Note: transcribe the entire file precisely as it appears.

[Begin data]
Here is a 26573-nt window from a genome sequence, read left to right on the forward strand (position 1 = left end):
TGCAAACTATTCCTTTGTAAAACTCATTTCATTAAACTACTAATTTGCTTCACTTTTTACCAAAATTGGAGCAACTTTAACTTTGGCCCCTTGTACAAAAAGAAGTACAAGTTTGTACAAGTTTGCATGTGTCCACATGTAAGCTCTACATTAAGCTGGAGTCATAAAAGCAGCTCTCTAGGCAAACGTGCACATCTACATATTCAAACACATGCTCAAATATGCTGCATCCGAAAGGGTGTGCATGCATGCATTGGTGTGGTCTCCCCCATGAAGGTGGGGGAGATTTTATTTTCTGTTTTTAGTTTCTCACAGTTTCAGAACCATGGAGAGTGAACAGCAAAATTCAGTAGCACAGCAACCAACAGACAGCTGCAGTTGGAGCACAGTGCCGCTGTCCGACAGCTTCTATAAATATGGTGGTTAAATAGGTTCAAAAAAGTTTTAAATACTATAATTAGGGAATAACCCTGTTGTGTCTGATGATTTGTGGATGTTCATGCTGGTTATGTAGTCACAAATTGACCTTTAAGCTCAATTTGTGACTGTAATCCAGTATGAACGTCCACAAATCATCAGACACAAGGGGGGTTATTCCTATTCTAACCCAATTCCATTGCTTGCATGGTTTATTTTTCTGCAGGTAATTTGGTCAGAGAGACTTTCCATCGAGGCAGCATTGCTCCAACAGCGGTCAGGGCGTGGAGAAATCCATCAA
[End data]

Here is a 26573-nt window from a genome sequence, read left to right on the forward strand (position 1 = left end):
TGCAAACTATTCCTTTGTAAAACTCATTTCATTAAACTACTAATTTGCTTCACTTTTTACCAAAATTGGAGCAACTTTAACTTTGGCCCCTTGTACAAAAAGAAGTACAAGTTTGTACAAGTTTGCATGTGTCCACATGTAAGCTCTACATTAAGCTGGAGTCATAAAAGCAGCTCTCTAGGCAAACGTGCACATCTACATATTCAAACACATGCTCAAATATGCTGCATCCGAAAGGGTGTGCATGCATGCATTGGTGTGGTCTCCCCCATGAAGGTGGGGGAGATTTTATTTTCTGTTTTTAGTTTCTCACAGTTTCAGAACCATGGAGAGTGAACAGCAAAATTCAGTAGCACAGCAACCAACAGACAGCTGCAGTTGGAGCACAGTGCCGCTGTCCGACAGCTTCTATAAATATGGTGGTTAAATAGGTTCAAAAAAGTTTTAAATACTATAATTAGGGAATAACCCTGTTGTGTCTGATGATTTGTGGATGTTCATGCTGGTTATGTAGTCACAAATTGACCTTTAAGCTCAATTTGTGACTGTAATCCAGTATGAACGTCCACAAATCATCAGACACAAGGGGGGTTATTCCTATTCTAACCCAATTCCATTGCTTGCATGGTTTATTTTTCTGCAGGTAATTTGGTCAGAGAGACTTTCCATCGAGGCAGCATTGCTCCAACAGCGGTCAGGGCGTGGAGAAATCCATCAA